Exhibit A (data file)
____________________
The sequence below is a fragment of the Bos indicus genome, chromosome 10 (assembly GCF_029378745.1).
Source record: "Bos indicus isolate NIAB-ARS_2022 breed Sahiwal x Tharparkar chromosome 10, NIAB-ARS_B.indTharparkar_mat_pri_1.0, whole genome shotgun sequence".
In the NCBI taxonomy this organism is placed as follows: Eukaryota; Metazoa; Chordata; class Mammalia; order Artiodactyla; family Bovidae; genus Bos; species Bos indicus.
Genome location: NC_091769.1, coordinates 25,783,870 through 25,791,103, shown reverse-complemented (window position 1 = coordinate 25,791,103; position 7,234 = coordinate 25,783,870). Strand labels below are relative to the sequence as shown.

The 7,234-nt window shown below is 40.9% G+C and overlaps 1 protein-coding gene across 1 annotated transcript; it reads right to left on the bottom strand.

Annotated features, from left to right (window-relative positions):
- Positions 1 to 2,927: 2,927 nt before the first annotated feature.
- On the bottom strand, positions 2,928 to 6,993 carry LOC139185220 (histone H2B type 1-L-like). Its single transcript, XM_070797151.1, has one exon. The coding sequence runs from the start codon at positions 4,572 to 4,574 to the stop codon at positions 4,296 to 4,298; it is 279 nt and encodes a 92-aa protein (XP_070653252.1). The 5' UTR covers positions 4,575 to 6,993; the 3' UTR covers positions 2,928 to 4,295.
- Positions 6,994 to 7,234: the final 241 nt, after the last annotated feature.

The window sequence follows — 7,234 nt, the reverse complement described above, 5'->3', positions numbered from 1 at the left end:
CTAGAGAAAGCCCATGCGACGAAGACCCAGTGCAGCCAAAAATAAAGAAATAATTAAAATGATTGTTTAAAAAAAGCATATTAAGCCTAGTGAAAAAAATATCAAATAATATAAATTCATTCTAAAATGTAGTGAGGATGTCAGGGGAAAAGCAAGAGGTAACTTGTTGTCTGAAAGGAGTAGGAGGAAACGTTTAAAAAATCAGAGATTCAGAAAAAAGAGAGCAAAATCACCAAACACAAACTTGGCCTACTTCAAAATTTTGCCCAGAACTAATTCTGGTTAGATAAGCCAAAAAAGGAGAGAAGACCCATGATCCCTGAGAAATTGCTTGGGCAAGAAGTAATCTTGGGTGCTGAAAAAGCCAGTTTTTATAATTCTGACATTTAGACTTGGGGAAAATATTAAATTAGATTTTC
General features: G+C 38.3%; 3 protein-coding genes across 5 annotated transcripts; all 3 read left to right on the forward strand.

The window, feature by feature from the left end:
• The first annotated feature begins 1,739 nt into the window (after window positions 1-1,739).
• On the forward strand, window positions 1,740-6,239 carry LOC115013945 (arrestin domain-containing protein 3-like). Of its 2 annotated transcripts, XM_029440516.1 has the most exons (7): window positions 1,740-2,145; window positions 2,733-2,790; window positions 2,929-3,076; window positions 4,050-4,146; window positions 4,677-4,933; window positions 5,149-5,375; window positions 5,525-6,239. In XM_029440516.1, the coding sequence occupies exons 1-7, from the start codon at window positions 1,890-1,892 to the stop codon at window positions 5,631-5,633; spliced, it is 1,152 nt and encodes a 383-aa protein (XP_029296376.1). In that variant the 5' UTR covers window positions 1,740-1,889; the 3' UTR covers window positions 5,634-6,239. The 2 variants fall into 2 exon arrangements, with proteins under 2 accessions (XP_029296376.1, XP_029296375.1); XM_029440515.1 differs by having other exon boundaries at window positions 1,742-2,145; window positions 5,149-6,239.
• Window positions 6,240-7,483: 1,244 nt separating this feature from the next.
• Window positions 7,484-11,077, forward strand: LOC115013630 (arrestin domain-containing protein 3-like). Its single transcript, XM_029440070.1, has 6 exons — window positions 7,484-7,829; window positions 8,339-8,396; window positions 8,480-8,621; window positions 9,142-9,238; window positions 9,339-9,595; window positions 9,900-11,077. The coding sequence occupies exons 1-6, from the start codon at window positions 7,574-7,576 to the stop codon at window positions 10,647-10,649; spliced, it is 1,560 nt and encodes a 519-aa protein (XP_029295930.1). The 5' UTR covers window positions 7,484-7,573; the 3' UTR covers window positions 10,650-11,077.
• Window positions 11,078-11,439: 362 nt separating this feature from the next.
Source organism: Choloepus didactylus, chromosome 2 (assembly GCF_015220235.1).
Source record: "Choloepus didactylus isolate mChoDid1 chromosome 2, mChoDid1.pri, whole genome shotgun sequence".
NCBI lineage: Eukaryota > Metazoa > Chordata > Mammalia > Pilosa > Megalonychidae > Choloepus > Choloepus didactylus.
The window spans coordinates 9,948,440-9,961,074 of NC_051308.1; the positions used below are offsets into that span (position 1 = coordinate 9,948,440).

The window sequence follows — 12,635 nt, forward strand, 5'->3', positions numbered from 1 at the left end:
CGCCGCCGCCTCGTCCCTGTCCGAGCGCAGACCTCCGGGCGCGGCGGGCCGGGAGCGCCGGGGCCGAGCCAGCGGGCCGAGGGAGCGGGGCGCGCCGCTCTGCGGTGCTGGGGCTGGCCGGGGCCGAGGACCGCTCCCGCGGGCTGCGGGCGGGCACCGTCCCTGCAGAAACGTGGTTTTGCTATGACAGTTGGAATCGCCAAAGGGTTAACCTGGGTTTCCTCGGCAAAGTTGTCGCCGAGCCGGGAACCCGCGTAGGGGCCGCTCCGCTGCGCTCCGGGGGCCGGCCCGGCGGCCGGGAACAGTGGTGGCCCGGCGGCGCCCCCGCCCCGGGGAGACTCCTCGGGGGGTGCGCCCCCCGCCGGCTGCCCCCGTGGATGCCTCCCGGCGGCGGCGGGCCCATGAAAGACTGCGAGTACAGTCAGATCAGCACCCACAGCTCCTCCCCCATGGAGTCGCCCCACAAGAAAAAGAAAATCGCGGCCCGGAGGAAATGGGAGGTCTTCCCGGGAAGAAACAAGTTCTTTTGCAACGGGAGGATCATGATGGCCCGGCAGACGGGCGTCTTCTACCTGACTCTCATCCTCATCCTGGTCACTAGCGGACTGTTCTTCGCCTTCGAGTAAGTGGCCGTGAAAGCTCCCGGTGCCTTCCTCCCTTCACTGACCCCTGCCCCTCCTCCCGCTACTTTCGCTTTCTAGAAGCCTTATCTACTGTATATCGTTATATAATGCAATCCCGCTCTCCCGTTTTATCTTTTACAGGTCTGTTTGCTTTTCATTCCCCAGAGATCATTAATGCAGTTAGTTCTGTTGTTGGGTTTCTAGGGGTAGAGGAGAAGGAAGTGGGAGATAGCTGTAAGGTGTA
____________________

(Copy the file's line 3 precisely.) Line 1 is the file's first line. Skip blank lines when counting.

In the NCBI taxonomy this organism is placed as follows: Eukaryota; Metazoa; Chordata; class Mammalia; order Artiodactyla; family Bovidae; genus Bos; species Bos indicus.